— Solar Builder magazine

Mercom Capital Group: Top 5 Global PV projects funded in Q2 2017

Solar_Top_5_Announced_Large-Scale_Projects_Funded_By_Dollar_Amount_in_Q2_2017

1. JinkoSolar, Marubeni Corporation, Abu Dhabi Water and Electricity Authority ReNew Power secured a $870 million financing package in financial agreements with a syndicate of international and local banks for the debt and equity funding of the 1,177 MW Sweihan independent solar power project in the Eastern Region of the Emirate of Abu Dhabi.

2. Masdar, EDF Energies Nouvelles, Dubai Electricity and Water Authority obtained $655 million in financing for the 800 MW Phase 3 Mohammed bin Rashid Al Maktoum solar project in Dubai from a set of seven different institutions including: Union National Bank, Islamic Development Bank, Arab Petroleum Investments Corporation (APICORP), Natixis, Siemens Financial Services, the Korea Development Bank, and Export Development Canada (EDC).

3. Octupus Investment, secured £485 million (~$621 million) as a nonrecourse portfolio financing to refinance a portfolio of 74 ground-mounted solar PV projects totaling 522 MW in the UK from six banks including: Banca IMI, Barclays, BNP Paribas, La Caixa, Royal Bank of Scotland, and Santander Global Corporate Banking.

4. The European Bank for Reconstruction and Development (EBRD) board approved a $500 million framework under the Egyptian government’s FiT program to finance 13 projects under the framework with a further three scheduled for board discussion. These 16 projects to be constructed on one large site near the village of Benban in Upper Egypt will deliver 750 MW of solar PV capacity.

5. Saeta Yield, a Spanish yieldco, secured €200 million (~$224 million) in refinancing from a syndicate of banks led by Banco Sabadell for the 49.9 MW Manchasol 2 thermal solar project in Alcazar de San Juan, Ciudad Real, Spain. The syndicate is comprised of: Banco Sabadell, Banco Santander, BNP Paribas, Credit Agricole Corporate and Investment Bank, and Societe Generale together with several investment funds.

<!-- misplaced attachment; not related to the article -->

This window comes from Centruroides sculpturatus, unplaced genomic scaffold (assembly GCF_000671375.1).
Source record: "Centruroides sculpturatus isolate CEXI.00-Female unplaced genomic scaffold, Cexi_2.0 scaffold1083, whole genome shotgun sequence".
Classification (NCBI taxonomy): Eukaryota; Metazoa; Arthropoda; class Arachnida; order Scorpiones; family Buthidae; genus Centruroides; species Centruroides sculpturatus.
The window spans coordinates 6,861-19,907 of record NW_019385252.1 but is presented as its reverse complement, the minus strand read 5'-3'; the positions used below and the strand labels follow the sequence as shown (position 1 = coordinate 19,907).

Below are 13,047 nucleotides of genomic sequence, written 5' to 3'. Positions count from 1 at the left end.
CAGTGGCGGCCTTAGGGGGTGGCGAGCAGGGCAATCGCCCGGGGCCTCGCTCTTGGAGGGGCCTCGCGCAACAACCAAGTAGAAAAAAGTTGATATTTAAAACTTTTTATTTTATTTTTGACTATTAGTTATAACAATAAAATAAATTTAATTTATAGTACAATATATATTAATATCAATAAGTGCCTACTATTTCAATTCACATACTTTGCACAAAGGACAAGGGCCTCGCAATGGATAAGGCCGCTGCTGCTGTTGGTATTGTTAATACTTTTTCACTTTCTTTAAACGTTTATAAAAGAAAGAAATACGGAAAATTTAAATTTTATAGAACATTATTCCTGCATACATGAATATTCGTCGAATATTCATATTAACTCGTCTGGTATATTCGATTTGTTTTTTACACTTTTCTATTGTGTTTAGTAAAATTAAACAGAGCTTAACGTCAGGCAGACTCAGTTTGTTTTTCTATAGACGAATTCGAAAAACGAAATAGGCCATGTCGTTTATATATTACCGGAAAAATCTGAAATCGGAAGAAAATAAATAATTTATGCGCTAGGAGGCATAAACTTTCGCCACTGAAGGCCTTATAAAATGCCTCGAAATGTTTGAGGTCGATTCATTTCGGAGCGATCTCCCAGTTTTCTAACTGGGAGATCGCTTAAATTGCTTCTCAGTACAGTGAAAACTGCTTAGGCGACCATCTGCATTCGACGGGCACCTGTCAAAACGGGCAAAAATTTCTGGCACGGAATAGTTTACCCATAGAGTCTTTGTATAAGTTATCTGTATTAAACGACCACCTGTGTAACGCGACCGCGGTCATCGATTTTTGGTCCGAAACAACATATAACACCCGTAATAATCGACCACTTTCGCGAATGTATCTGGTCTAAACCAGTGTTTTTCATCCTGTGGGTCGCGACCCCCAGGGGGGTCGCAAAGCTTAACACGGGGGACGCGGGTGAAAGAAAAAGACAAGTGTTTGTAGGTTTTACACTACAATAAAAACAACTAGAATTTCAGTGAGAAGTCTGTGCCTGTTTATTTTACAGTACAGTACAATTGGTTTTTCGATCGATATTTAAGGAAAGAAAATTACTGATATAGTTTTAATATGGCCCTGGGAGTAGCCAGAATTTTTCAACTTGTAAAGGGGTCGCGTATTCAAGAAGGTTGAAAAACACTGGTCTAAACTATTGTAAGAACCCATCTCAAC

16 community solar projects across Massachusetts being financed by Key Equipment Finance

— Solar Builder magazine

Why energy density matters — and three ways to maximize It

as much energy for the space as possible

System designs like this squeeze as much energy out of your available space as possible.

In previous generations of solar installations, the primary cost-driver was the electricity-generating modules. But in the past five years, as costs for the modules themselves have fallen, myriad other costs have become far more central to making the economics of projects work.

The increasing financial burden of fixed-cost items like permitting, interconnection and customer acquisition — just to name a few — forces project designers to evaluate closely whether it’s worth paying a premium for the most efficient solutions. When comparing options, engineers need to look at costs over the project’s lifetime, not just the dollars‑per‑peak‑watt cost of respective modules.

Solar installers generally have less space than needed to generate all the electricity used by a building. Even for distributed-generation ground mounts, where the generation is co-located with the load, developers have space limitations. All of this explains why energy density has become an area of concentration for new product development by manufacturers as of late.

Energy Density Explained

I use the term energy density in this case to indicate the amount of energy that can be generated by a PV system per unit area in a year. Energy density is something that system designers can leverage to achieve the best levelized cost of energy (LCOE) for all solar projects today, whether it’s in rural, suburban or urban areas. A more efficient solar panel or more panels squeezed into the same area will produce more kilowatt hours per square foot.

In recent years, the race to maximize energy density has moved into high gear. From May 2016 to December 2016, four companies broke panel efficiency records (Hanwha set a record in June that it topped in December). Researchers in Australia set a new record at more than 35 percent efficiency, and NREL recommitted itself to the race to find new materials for solar cells that could break the theoretical 29-percent maximum efficiency of traditional silicon solar panels.

The most popular candidates to replace traditional silicon cells are perovskite (which are not yet commercially available) and CIGS thin-film cells like those produced by First Solar. Thin-film panels can not only push efficiencies higher, but they have an added well known benefit of half the temperature coefficient of traditional silicon PV cells.